Dream Chaser® Spaceplane Team Performs Successful Wind Tunnel Testing

October 08, 2020

SNC recently completed a successful series of wind tunnel tests performed at NASA’s Ames Research Center over the course of three weeks, requiring both on-site and additional remote support, for more than 16 hours a day. It was a test our Dream Chaser® spaceplane team worked on for more than a year with preparation and planning.

Aerospace engineer, Mike J., was one of those on-site supporting the testing. He says, the testing isn’t a common one in the industry because of the specialized instrumentation used, but crucial to preparing for Dream Chaser missions.

“Unsteady forces, like vibrations, could produce a critical amount of force on the Dream Chaser airframe. That excessive force could result in failure of the structure. It’s important our engineers know all the forces acting on the airframe with as much accuracy as possible to design the structures with sufficient strength for safe flight operations.”

The Dream Chaser model used in the testing looks a little different from what we’re used to seeing in renderings. First up, it’s small; 1/10 the size of the actual vehicle. Mike says the size was determined based on what would allow for safe operations inside the wind tunnel space. It’s also silver! Of course, there’s a reason for that too!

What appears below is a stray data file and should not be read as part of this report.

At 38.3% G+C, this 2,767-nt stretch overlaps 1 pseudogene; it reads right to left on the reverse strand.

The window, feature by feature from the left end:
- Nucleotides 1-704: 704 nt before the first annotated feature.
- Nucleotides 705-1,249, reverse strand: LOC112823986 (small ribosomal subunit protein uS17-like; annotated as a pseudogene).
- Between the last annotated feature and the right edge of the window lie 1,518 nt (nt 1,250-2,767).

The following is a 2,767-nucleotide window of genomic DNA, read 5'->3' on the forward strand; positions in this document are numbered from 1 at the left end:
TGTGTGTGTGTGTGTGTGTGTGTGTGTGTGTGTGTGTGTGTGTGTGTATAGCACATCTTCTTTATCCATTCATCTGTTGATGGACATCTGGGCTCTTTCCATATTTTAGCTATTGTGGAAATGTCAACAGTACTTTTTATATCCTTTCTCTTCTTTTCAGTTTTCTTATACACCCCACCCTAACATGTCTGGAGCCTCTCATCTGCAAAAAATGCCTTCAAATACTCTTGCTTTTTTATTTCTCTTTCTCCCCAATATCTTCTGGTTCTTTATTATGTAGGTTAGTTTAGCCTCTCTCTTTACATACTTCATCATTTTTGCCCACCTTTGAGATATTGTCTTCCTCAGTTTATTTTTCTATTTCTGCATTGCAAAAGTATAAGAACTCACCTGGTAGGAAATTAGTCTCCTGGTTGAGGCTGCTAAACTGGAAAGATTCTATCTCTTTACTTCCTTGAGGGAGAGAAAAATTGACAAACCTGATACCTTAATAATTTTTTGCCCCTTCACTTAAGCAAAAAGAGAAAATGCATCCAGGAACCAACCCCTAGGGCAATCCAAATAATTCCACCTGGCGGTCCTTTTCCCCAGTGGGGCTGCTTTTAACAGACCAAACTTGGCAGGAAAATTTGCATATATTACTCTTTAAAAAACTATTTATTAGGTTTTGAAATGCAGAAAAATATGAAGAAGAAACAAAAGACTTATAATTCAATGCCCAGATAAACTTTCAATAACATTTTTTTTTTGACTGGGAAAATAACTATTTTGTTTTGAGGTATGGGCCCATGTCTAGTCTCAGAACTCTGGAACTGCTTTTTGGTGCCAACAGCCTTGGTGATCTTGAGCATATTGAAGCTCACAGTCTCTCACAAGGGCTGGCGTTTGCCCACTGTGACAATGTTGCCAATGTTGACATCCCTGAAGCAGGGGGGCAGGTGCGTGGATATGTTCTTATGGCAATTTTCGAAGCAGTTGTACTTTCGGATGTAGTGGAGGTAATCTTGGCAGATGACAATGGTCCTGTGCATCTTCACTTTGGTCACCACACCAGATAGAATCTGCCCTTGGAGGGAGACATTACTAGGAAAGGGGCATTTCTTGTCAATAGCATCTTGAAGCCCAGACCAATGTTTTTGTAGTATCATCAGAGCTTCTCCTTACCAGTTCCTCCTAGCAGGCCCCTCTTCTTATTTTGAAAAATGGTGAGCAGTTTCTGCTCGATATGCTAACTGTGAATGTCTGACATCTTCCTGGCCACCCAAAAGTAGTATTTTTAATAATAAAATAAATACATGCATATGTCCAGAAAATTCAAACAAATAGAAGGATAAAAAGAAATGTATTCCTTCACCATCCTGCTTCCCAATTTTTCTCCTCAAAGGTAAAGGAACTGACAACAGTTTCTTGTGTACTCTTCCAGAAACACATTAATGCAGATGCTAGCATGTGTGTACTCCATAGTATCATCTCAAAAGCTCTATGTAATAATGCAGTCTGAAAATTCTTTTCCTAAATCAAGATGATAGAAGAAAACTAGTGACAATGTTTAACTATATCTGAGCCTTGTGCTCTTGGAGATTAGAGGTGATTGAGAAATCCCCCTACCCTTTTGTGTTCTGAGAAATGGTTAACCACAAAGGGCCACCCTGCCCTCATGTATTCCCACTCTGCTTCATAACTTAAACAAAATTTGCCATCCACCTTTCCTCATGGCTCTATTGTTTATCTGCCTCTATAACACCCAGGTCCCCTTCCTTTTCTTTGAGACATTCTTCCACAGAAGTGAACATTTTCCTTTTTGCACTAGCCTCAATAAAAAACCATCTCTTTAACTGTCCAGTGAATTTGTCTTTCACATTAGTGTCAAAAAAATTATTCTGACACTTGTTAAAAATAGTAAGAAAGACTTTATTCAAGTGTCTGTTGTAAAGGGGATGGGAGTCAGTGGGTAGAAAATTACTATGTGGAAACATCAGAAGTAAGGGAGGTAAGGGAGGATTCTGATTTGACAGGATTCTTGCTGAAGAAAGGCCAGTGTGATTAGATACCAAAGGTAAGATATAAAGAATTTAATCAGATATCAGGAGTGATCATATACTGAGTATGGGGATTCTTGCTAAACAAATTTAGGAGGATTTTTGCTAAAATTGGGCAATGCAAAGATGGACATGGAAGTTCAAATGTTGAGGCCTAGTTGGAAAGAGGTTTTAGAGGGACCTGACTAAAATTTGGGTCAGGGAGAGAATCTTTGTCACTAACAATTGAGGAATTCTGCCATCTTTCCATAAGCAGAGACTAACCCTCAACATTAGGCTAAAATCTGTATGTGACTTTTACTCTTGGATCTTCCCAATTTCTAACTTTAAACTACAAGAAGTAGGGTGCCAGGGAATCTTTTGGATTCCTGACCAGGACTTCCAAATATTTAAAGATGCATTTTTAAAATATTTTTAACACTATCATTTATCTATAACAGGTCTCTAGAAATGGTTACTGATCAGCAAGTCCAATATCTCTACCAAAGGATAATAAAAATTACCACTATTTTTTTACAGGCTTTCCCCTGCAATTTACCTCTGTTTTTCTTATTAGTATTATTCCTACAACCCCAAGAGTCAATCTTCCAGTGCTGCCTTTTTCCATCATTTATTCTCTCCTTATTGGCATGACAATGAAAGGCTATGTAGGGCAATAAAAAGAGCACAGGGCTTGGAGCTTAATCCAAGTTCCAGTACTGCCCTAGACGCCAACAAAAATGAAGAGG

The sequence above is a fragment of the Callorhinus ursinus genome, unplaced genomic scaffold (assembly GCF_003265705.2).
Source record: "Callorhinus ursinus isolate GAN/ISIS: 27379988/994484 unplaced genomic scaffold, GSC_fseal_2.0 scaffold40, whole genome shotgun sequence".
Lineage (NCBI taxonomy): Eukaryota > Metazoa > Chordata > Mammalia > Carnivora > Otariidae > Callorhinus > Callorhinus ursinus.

“Typically, wind tunnel models are made of stainless steel or aluminum. Dream Chaser gets its color from the black and white Thermal Protection System (TPS) tiles,” Mike said. “While the test model incorporates the presence of TPS tiles, color isn’t relevant to wind tunnel testing.”

There are a few other details that also stand out on the model that are different from the actual Dream Chaser, like the text. The words written on the model identify a sensor and help the engineers associate it with the proper data channels. As for the white spots on the bottom of the model, it’s simply paste! It was used to cover items like the external fasteners and recessed bolt heads. That hardware doesn’t exist on the flight vehicle and the paste helps smooth the outer surface, much like the actual Dream Chaser.

After returning to SNC’s Louisville, Colorado production facility, we asked Mike what the best part of the trip was, and his answer was simple. “Having spent most of my career in wind tunnel testing, my favorite part is always successfully conducting the test.  Our team performed seamlessly and the credit goes to everyone for making the test a success.”